I’m going to add to that if you had to choose like a metric, let’s say a business metric to also start with, I would recommend that you try to measure flow time and see are your technical metric improvements moving the needle on value delivery. So, if you’re improving in specific things in those six categories that Brandon identified, are you also, are they correlated in some way to something that’s bringing more value to the business? So, is that increasing? Is that I’m shortening your time to value, for example. I would say don’t only measure the process. Like, you know, when organizations start rolling out agile, so they would have measurements like how many people have been trained on agile? Well, that’s measuring the process, the process of retraining and implementing, but it’s not measuring an outcome. The outcome is are we delivering features faster? So, I would always advise to try to get, gather at least one to start with at least one of those kind of big picture flow metrics and see if there’s a correlation between that and your technical metrics and also between that and achieving the desired business outcomes for your business stakeholders.
Thanks Naomi. We have another question. Some people in my organization don’t seem to really understand the value of those metrics. So, they’re asking how can they get buy in to actually obtain these metrics?
I think the way to get buy in from managers, you know, even middle management, moving up to directors and VPs and they are very, very much measured at the end of the day on financials. So, I think if you can show them that these metrics could result in improved financials, that that resonates with them and they are also being called now to a higher duty, which is really helping the CIO through this digital transformation and helping the organization transition it from a cost center to a profit center. So, I think, you know, even though a lot of us are technical people and our roles are technical, anyone who has a kind of a more business oriented approach usually succeeds to relate to your managers, right? And your director is because all these people are, you know, often they have MBAs and you know,, they’re, you board meeting and everything is always around financials any company that you’re working at. So, if you can start relaying things in terms of business value, and you know as perceived by customers, I think you will achieve getting more buy in.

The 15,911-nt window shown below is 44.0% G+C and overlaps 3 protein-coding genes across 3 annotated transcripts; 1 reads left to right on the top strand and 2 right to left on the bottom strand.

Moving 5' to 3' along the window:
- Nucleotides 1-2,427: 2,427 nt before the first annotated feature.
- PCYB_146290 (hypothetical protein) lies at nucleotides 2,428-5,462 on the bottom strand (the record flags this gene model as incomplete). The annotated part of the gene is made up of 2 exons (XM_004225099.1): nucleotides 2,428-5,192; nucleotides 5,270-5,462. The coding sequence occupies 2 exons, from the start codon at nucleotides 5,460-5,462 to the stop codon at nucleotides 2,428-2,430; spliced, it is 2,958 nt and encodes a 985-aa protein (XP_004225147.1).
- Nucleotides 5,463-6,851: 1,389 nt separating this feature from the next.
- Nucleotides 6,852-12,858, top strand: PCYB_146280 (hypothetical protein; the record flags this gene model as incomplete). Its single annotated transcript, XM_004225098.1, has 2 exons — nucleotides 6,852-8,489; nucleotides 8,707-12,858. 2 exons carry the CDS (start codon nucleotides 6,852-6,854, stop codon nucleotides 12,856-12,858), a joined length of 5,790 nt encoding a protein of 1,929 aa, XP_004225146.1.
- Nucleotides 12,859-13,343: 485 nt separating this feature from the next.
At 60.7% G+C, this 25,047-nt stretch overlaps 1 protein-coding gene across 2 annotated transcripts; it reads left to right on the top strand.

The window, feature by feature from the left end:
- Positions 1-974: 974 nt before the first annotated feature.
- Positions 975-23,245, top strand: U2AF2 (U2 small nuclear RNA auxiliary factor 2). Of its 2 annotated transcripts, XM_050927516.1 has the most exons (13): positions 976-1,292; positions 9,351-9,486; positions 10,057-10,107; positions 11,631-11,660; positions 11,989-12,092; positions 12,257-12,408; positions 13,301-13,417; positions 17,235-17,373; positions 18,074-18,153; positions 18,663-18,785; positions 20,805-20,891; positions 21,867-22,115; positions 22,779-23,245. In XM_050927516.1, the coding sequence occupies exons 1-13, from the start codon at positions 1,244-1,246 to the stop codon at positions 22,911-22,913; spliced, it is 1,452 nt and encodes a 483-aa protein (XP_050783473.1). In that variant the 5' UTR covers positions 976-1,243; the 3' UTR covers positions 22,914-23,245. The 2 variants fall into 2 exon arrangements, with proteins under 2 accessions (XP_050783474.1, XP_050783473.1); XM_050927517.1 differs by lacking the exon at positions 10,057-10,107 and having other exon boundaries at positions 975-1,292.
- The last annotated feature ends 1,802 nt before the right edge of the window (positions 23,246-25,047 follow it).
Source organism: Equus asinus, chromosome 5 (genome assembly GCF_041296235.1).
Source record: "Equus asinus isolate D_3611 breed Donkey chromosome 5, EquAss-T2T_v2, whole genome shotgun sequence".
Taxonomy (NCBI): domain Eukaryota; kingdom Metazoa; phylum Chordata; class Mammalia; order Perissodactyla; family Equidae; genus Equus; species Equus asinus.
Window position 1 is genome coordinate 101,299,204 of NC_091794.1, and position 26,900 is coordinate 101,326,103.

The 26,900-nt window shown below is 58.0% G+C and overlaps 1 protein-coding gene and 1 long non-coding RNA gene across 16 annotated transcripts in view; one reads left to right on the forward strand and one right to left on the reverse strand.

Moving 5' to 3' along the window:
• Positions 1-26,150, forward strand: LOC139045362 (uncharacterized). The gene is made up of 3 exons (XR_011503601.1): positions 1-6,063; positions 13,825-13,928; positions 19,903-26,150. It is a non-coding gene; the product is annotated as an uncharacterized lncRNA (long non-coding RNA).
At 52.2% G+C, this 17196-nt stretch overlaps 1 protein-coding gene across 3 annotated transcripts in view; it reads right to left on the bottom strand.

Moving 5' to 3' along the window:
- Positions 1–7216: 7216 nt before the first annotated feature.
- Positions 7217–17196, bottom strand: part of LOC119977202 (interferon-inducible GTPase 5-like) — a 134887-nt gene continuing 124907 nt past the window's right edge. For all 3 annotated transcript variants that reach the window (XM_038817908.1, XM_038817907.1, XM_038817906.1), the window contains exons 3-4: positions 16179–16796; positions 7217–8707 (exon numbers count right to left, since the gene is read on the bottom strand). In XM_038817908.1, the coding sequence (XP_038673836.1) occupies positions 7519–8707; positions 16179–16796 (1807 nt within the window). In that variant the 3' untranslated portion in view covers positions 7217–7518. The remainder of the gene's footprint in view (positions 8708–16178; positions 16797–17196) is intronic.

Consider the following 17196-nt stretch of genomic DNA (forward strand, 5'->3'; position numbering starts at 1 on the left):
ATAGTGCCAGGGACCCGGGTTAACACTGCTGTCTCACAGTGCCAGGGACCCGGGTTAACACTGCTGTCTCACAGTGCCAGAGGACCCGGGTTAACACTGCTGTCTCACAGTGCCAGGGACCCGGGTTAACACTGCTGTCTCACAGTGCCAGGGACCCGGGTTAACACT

I couldn’t agree more as much as these metrics are important. The truth of it is it’s always coming back to you’re not doing DevOps because it’s fun. You’re doing DevOps to try to find some efficiency and improve what you do and that ultimately is did the same number of people produce more results, more features, or generate less bugs that require, it’s where you saved they’re dot faster. That’s really critical.
Myriam – Okay. Thank you so much for that answer. And then we have people kind of asking the same, a similar question. David and Mandy are kind of talking about the same thing of fluid flow. Efficiency is notoriously difficult to calculate. So, they’re kind of asking what approaches or how would you measure flow time? And Mandy also asked, in addition, how would you measure lead time?